Two of the world’s largest tech companies have begun quietly cutting jobs to cut costs.
Facebook owner Meta Platforms has begun reorganizing departments and giving affected employees a limited time to apply for other internal positions, the Wall Street Journal (WSJ) reported Wednesday (September 21), citing no mentioned sources.
Such a move manages to cut staff without resorting to mass layoffs, but those cuts could be the basis for a broader set of cuts as Meta aims to cut costs by 10%, according to the report. Some savings come from reducing overhead and consulting budgets, but most comes from downsizing.
When asked for comment, a meta spokesman referred PYMNTS to comments by CEO Mark Zuckerberg on a recent conference call.
“Our plan is to steadily reduce staff growth over the next year,” said the CEO. “Many teams will shrink so we can shift energy elsewhere, and I wanted to give our leaders the ability to make decisions within their teams about where to double down, where to heal attrition, and where to restructure teams while minimizing stress long-term initiatives.”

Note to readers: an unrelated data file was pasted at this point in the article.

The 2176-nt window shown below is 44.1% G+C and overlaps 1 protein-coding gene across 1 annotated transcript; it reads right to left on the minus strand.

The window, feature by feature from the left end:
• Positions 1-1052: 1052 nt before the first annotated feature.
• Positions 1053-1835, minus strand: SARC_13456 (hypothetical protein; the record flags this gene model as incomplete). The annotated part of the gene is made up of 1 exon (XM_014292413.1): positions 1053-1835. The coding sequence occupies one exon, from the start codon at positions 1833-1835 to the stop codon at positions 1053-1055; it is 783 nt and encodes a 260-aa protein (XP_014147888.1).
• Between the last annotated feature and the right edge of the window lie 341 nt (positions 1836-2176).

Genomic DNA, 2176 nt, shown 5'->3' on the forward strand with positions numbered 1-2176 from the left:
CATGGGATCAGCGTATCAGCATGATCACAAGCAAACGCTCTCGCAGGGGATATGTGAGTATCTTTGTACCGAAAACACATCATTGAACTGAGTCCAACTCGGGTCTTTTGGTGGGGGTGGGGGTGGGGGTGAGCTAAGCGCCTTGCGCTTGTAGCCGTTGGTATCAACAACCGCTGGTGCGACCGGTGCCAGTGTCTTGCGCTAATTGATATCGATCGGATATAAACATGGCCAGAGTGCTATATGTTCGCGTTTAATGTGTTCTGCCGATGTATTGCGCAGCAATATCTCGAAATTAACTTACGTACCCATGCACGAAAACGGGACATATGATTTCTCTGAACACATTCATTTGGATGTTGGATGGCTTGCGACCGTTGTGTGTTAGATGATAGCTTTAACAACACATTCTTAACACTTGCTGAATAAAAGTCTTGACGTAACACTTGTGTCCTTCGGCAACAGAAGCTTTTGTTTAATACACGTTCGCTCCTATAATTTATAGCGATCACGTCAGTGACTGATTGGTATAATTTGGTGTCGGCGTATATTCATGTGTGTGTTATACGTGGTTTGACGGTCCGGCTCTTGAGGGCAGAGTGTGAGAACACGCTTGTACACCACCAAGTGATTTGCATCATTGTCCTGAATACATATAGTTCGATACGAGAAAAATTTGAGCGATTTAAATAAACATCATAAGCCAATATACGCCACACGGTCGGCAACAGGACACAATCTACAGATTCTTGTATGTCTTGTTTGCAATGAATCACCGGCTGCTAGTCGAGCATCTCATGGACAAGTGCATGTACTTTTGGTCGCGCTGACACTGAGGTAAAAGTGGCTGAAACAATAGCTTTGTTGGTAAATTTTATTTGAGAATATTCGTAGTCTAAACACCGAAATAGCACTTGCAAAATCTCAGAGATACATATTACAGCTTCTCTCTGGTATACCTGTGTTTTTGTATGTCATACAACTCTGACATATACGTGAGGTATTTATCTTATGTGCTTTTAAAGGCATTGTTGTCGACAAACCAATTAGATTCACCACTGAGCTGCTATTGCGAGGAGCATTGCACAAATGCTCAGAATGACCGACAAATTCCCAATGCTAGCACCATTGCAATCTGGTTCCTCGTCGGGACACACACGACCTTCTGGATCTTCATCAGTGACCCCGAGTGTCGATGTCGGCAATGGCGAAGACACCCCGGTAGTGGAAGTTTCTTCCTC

Zuckerberg added that he expects the company to “do more with fewer resources” and that past challenges have been “transformative for our company.”
See also: Meta promises “leaner, meaner” operations as business climate cools
Meanwhile, Google told employees at its startup incubator Area 120 in July that they had 90 days to find new jobs within the company. Google was not immediately available for comment on Wednesday.
Continue reading: Google launches a two-week hiring freeze
Google announced in July that it was suspending hiring for two weeks and slowing the pace of hiring for the rest of the year in anticipation of a recession.
“We will use this time to review our staffing needs and align with a new set of prioritized staffing requests for the next three months,” senior vice president Prabhakar Raghavan wrote in a memo to employees.
We’re always looking for opportunities to partner with innovators and disruptors.